In Wisconsin, governor-elect Scott Walker is in a showdown with state employee unions.
“Anything from the decertify all the way through modifications of the current laws in place,” Walker said at a luncheon sponsored by the Milwaukee Press Club at the Newsroom Pub.
“The bottom line is that we are going to look at every legal means we have to try to put that balance more on the side of taxpayers and the people who care about services.”
Union supporters did not like the idea one bit and sought legislation in the lame-duck session that would tie Walker’s hands.
It was a done deal. The votes were there in the house. In the Senate it was 18-14 in favor. Or so everyone thought. Amazingly, at the last moment, two democrats including Senate Majority Leader Russ Decker switched votes sending the bills up in flames.
Please consider Dems end lame duck session after failure to pass union contracts
Democratic Gov. Jim Doyle’s administration announced last week it had completed negotiations on 17 contracts covering 39,000 state workers ranging from teachers to janitors. The deals included no pay increases, factored in 16 furlough days Doyle ordered state employees to take in the current state budget and called for 5 percent increases in health care contributions.
The contracts have been a hot issue for Walker. He demanded Doyle’s staff stop work on the agreements last month, saying they could hamstring him as he grapples with a $150 million deficit in the current fiscal year and a $3.3 billion shortfall in the next two-year budget.
He wants state workers to make deeper concessions and even suggested he would consider abolishing state employee unions after he takes office.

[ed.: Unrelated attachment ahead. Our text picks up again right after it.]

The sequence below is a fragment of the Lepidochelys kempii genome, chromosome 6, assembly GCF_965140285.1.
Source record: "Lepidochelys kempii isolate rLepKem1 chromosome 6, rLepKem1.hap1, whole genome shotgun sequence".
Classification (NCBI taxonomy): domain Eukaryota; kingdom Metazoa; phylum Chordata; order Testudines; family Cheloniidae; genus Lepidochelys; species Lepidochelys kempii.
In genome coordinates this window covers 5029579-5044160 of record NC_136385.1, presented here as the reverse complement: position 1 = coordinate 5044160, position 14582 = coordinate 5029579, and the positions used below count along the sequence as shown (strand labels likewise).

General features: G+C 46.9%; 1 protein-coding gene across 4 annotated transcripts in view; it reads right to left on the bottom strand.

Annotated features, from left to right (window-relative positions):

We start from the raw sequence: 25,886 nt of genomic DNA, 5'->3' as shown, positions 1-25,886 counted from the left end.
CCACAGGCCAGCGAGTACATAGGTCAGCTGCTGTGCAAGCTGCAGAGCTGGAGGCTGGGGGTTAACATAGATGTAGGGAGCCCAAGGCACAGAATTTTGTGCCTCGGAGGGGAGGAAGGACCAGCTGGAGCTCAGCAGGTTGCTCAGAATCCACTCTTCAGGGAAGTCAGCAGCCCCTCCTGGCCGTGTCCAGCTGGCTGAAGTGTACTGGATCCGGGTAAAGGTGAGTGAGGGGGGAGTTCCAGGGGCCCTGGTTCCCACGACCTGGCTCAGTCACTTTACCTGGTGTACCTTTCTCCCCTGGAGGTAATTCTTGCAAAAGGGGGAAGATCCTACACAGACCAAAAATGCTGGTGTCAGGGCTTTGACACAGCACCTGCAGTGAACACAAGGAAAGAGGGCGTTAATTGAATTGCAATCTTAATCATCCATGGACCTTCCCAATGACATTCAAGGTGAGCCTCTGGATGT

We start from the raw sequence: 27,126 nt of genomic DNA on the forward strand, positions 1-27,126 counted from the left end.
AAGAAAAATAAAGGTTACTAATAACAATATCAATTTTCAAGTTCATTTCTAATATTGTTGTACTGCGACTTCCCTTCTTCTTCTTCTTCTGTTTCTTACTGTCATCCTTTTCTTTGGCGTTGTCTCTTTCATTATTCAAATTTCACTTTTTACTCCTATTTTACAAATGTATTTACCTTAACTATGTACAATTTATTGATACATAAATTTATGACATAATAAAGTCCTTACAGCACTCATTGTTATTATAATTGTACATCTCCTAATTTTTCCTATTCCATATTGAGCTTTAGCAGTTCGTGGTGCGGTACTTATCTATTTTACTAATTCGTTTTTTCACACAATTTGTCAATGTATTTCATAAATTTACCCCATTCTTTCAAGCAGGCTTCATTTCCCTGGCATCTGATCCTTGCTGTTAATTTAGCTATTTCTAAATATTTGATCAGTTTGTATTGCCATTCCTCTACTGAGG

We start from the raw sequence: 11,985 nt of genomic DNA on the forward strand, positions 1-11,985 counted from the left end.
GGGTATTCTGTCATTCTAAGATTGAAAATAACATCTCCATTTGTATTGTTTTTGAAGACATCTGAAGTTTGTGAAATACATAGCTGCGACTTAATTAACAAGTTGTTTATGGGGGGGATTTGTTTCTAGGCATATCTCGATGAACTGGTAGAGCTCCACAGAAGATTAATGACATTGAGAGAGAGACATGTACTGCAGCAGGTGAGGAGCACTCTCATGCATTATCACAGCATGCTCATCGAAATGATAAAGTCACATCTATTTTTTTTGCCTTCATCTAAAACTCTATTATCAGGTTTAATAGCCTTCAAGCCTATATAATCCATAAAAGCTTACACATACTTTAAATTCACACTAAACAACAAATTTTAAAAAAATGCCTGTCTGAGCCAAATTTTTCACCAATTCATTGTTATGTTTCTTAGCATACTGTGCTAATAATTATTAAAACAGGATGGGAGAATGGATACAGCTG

Democrats pushed on despite Walker’s demands, saying he’s not the governor yet. But no one realized that former Senate Majority Leader Russ Decker, D-Weston, wasn’t on board.
Assembly Democrats convened first Wednesday evening and barely got the contracts through, approving 16 of them by one vote and the last by three votes. The swing voter was Rep. Jeff Wood, who convinced a judge to release him from jail long enough to travel to Madison and vote. Wood, a Chippewa Falls independent who often sides with Democrats, is serving 60 days for impaired driving in Marathon County.
The Senate convened moments later, with Republicans complaining that Democrats were so desperate to tie Walker’s hands that they pulled a lawmaker out of jail.
Then, moments before the vote on the first contract, Decker got up and said he couldn’t support any of the deals. He said Doyle should have had the contracts ready months ago and the next Legislature should deal with them.
He and Sen. Jeff Plale, D-Milwaukee, voted against the contract, creating a 16-16 tie with Republicans. A tie vote meant the contract failed.
Enraged Democrats immediately recessed to a closed door meeting, stomping angrily out of the chamber. Decker seemed in good spirits on his way into the meeting, laughing when a trailing reporter joked he was getting more media attention than Wood.
When Democrats remerged they had stripped Decker of his leadership post and handed it to Hansen. They returned to the floor and voted on the remaining 16 contracts, but Decker and Plale didn’t change their minds and every one of the agreements failed, 16-16. Decker, a 20-year Senate veteran, sat in his chair as the votes went on, looking unaffected. He had nothing to lose; he lost his re-election bid in November and will be out of the Legislature in three weeks anyway.
I am not sure exactly what happened but I would not be surprised to see either Russ Decker or Jeff Plale, both who lost reelection bids, find jobs with the new administration.
Regardless of what did happen, I definitely look forward to some hardball from governor Scott Walker. Specifically, I want to see him decertify public unions. If he can get that done, I would support him for president.
Nationally, we need to kill collective bargaining for all public unions, scrap Davis-Bacon and all prevailing wage laws, mandate Right-to-Work laws, and do something to cleanup untenable public union pension promises, not just going forward, but existing benefits as well.
To do the latter, I propose taxing public union pension benefits above $120,000 at 90%, returning the excess to the pension plans until the plans are fully funded using a reasonable rate of return estimate of the long-term T-Bill rate. That rate is currently 4.25%.
Mike “Mish” Shedlock
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